Sean rose unquestioningly and ushered Rosie towards Beckett, leaving his adversary on the ground blinking in surprise.

Just a few moments later Veronica MacAllister arrived to find all four children engrossed in a game of snap. When she sailed through wordlessly and departed for parts unknown Sam exhaled with relief.

He might just have given John a chance to get out of this place, although, he mused as Bruce, the tow-headed bully, called snap and took his cards, if that was so, why hadn't he leaped?

With evening and bed-time came Sam's turn to check on Rosie. He slipped along the corridor feeling decidedly vulnerable, and hoping he wasn't doing anything to jeopardise John's chances of being assessed by the visitors due the next day.

At the door to Rosie's room he peered reluctantly into the night-light illuminated darkness listening for sounds of distress or fear. At first the only sounds were those of one child's impressive snores and the ticking of an old-fashioned clock. Before he could turn to go, however, the sounds of quiet weeping, almost whimpering, could be heard between snores.

Sam crept into the room feeling like some kind of prowler, glad that his physical aura was that of a nine year old. Rosie's bunk was a low one, farthest from the door.

"Rosie, it's John. Everything's going to be all right," he whispered.

A small hand reached out and clasped one of his, but she didn't reply.

Sam felt her gradually relax and listened to her breathing slow and grow almost rythmical. In a few minutes he knew she was asleep. He also knew that something was wrong. Her pulse, taken surreptitiously as her hand lay in his, the breathing and a number of other symptoms assessed by Sam's expert medical eye and ear in the half-light, added up to deep trouble.

Back in his own room he reflected on the loneliness of a little girl who just needed someone to hold her hand. He shook his head and was about to close his eyes when the chamber door opened close to his bunk.

"Al?" he hissed. "What's wrong?"

"Wrong? Why does something have to be wrong every time I show up?" Al muttered, surprisingly irritably.

"Sorry," Sam said, not in the least apologetic, and closed his eyes as if going to sleep.

Calavicci rolled his eyes. "The good news is you stopped John from getting into a fight today so now he sees the visitors tomorrow and the next day. The bad news it doesn't make any difference. He doesn't get out."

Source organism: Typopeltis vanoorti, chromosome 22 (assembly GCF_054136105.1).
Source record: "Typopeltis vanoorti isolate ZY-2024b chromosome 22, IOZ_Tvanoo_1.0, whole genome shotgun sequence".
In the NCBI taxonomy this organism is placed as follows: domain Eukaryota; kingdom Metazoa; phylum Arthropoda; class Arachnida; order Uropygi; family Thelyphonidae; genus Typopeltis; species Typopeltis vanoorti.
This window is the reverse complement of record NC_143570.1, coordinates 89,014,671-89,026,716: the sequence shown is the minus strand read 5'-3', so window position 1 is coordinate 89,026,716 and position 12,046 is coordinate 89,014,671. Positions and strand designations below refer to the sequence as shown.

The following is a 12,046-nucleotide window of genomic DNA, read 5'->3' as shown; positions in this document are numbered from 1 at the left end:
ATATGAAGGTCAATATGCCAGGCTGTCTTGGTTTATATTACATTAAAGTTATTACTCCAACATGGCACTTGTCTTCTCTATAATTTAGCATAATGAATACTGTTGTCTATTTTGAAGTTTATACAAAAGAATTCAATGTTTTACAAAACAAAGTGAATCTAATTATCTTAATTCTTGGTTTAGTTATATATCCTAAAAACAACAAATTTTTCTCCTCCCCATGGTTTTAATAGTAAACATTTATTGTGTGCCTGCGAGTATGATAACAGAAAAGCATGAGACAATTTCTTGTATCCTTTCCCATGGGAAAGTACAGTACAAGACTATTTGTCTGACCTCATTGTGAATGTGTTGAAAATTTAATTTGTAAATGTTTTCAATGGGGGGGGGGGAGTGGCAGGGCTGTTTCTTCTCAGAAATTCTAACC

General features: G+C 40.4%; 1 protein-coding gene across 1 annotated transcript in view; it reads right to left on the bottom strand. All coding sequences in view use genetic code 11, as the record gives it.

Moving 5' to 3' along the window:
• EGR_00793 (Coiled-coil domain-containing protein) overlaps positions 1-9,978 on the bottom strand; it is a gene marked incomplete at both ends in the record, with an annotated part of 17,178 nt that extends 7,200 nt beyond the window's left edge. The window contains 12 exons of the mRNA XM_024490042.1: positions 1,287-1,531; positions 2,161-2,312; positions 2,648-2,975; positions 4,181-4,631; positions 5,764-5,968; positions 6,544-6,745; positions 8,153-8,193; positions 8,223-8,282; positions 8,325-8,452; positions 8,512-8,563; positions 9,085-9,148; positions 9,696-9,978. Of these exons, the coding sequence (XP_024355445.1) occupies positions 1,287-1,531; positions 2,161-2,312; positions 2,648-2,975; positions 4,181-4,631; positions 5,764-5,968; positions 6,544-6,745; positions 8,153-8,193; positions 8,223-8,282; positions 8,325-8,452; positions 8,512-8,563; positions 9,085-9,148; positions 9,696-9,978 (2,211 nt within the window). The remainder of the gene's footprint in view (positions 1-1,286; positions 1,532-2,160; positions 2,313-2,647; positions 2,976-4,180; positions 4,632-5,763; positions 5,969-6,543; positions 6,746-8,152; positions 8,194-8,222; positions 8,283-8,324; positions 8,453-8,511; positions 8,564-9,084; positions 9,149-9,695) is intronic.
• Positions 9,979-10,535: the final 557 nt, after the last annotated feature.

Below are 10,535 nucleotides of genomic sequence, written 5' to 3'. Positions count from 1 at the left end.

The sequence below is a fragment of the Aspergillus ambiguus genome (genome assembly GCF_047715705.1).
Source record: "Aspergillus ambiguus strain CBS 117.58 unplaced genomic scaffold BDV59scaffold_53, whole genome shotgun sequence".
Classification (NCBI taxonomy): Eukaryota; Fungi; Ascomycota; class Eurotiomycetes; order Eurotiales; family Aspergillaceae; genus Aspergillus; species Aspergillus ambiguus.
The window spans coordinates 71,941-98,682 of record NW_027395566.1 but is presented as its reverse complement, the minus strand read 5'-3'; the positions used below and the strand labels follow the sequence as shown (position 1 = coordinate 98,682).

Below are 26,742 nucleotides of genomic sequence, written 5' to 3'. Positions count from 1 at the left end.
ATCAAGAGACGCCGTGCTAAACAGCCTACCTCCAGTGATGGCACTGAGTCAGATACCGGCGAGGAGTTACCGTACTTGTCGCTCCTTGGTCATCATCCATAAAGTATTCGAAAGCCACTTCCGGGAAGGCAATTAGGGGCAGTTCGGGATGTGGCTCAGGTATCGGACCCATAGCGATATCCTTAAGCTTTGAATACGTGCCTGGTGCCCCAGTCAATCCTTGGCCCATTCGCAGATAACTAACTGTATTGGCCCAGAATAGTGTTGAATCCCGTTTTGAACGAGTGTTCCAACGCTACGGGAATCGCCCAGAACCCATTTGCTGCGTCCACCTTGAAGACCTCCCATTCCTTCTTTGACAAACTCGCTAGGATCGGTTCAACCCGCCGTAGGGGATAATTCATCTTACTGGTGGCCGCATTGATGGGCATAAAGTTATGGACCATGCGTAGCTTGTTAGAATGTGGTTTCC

"Then why am I here?"

"Ziggy doesn't know. She still thinks you're supposed to help John somehow. The kid doesn't belong here."

"Here," muttered Sam and opened his eyes again. "Have you found out anything about this place, Al? I still haven't seen a physiotherapist, there don't appear to be any classes for the developmentally disabled kids and damned few doctors or specialists for any of them--"

"Not much," Al admitted. "This is a private institution, more like a dumping ground for unwanted kids than a school or a home. It's the kind of place the rich dump unwanted 'problems' and pay lots of money for them to be kept out of sight for a long time. A lot of the kids in here are under John Does. John Simpson Bradley, however, is your real name. That's why Ziggy was able to access his medical records."

"What about Sean and Rosie?"

"Who?" Al asked.

"Some kids I play--I mean spend time with."

Al chuckled and punched something into the handlink. "No Rosie. No Sean. No personal histories, apart from basic medical details, available on any of the kids. A lot of records were lost, but it also seems to have been a policy to isolate these kids from their own families. Probably why most of them are here," he added roughly.

"What happens if something goes earthquake, or flood or something? Identification? Notification?"

Al winced. "We don't know yet. That's the bad news, Sam. Ziggy's been digging through newspaper files from most of this and the surrounding areas, and she's found reports of a fire in Vistaview in about five days from now. That's how most of the records were lost. There were no casualty reports in the papers and only a brief reference to the fact that three fire engines were called out to the blaze. She's still trying to get into police and medical records. It was a long time ago."

"So we don't know what happens to any of the kids? Was the place closed or what?"

Al shook his head again. "We don't know what happened to the rest of the kids, Sam, not without tying Ziggy up for days, but the place was closed. I suppose most of the parents made other arrangements and payed even more money to get their kids into other private institutions."

Sam snorted. "Al, I think Rosie has a heart problem. There are kids here who need physiotherapy, who need one-on-one nursing, teaching, care. I haven't seen any of that yet. This is like a prison for kids, and no-one seems to give a damn. I read John's journal. He knows what this place is and it's stifling him. He needs challenges, stimulation. He needs to get into the mainstream education system, to go to college to be whatever is in him to be, or he'll just wither away."